The police should act against those who lodge reports based on flimsy grounds merely to achieve political ends. This is to stem the rising trend of police reports being used for anything but to track down criminals or used for crime prevention.
Those who lodge such frivolous and politically-motivated reports do so at the expense of taxpayers’ resources. As it is, the manpower of our men in blue in combating crime is already stretched thin.
They could do without police reports based on “information” that stretches one’s imagination.
As an enforcer of law and order, proper respect must be accorded to the police force. They should not be treated like a political tool to intimidate and frustrate one’s political opponents. Roping the Royal Malaysian Police into one’s political theatrics is an affront to an important public institution as well as to the Yang Di-Pertuan Agong.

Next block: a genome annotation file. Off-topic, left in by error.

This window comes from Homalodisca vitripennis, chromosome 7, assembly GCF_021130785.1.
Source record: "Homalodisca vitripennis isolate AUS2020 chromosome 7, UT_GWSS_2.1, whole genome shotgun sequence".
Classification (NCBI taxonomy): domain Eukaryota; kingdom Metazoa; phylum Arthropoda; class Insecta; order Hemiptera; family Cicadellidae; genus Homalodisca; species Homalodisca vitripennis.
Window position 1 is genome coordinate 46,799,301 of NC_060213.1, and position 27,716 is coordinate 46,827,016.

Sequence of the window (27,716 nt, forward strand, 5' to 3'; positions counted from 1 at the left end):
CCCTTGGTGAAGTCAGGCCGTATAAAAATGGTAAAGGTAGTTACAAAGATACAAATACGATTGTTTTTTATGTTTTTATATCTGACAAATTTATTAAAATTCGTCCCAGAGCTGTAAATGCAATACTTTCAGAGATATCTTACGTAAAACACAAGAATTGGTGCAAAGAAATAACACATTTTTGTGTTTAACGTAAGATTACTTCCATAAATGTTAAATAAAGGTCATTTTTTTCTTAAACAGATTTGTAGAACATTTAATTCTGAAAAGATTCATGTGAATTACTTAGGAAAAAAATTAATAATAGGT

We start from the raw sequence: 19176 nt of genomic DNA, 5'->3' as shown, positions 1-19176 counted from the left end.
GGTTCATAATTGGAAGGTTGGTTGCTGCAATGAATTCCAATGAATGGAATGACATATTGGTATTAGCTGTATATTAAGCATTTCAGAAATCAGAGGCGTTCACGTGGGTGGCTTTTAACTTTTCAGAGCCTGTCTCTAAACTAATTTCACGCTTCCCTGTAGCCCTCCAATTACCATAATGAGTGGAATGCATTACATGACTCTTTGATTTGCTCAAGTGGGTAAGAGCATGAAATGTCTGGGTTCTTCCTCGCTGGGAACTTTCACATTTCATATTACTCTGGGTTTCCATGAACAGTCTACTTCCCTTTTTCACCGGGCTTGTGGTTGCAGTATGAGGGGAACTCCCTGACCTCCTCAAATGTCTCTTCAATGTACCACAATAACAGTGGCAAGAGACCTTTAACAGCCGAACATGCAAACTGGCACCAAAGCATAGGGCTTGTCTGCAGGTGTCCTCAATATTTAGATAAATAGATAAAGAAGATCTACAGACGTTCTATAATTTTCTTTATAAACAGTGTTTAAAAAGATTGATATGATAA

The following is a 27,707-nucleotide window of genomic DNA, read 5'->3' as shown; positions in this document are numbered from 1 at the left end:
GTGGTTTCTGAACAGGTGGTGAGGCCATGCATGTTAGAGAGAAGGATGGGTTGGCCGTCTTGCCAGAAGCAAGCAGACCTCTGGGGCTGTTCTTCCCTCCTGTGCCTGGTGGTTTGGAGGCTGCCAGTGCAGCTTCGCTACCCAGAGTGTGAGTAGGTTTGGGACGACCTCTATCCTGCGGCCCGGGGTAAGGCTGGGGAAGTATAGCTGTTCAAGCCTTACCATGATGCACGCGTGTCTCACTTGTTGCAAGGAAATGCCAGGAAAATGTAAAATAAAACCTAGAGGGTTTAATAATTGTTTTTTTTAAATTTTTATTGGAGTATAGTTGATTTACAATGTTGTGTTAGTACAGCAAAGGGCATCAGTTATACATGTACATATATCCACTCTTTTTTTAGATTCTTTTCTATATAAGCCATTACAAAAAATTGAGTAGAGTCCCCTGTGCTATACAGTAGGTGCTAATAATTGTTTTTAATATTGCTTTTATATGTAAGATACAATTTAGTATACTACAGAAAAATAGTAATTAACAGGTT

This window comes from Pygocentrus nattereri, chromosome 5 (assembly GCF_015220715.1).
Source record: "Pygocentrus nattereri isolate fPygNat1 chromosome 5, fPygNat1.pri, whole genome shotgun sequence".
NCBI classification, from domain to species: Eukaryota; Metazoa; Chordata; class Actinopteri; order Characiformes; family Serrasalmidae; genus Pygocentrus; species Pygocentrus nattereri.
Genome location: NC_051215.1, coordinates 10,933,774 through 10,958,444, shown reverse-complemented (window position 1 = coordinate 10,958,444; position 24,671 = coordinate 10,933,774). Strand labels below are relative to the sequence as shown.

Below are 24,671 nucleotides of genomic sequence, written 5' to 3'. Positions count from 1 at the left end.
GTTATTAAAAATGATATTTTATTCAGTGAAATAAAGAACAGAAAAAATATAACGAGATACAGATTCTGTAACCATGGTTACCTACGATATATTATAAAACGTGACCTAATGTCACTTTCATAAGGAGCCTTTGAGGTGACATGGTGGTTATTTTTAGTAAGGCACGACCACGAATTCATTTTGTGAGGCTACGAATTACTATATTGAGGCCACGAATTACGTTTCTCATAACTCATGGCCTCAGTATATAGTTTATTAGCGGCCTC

Of late, several controversial police reports had been lodged. These include claims that an NGO had been infiltrated by the Islamic State; that three retired senior civil servants – all bearing the “Tan Sri” titles – were involved in a conspiracy to topple the government and a report against the government’s decision to award pension to our Olympic medalists.
And who can forget Rani Kulup, who had hundreds of police reports to his name, with the latest asking the government to ban Pokemon Go mobile game in Malaysia.
Under Section 182 of the Penal Code, one convicted of lodging a police report based on false information is liable to be jailed up to six months or fined a maximum of RM2,000 or both. The police should look into some of these questionable reports with a view of charging those who use such reports for political means.
This will send a strong message to those considering such political gimmicks in the future to reconsider. It would also help free up the police’s resources to attend only to bona fide cases.
The Heat Malaysia Online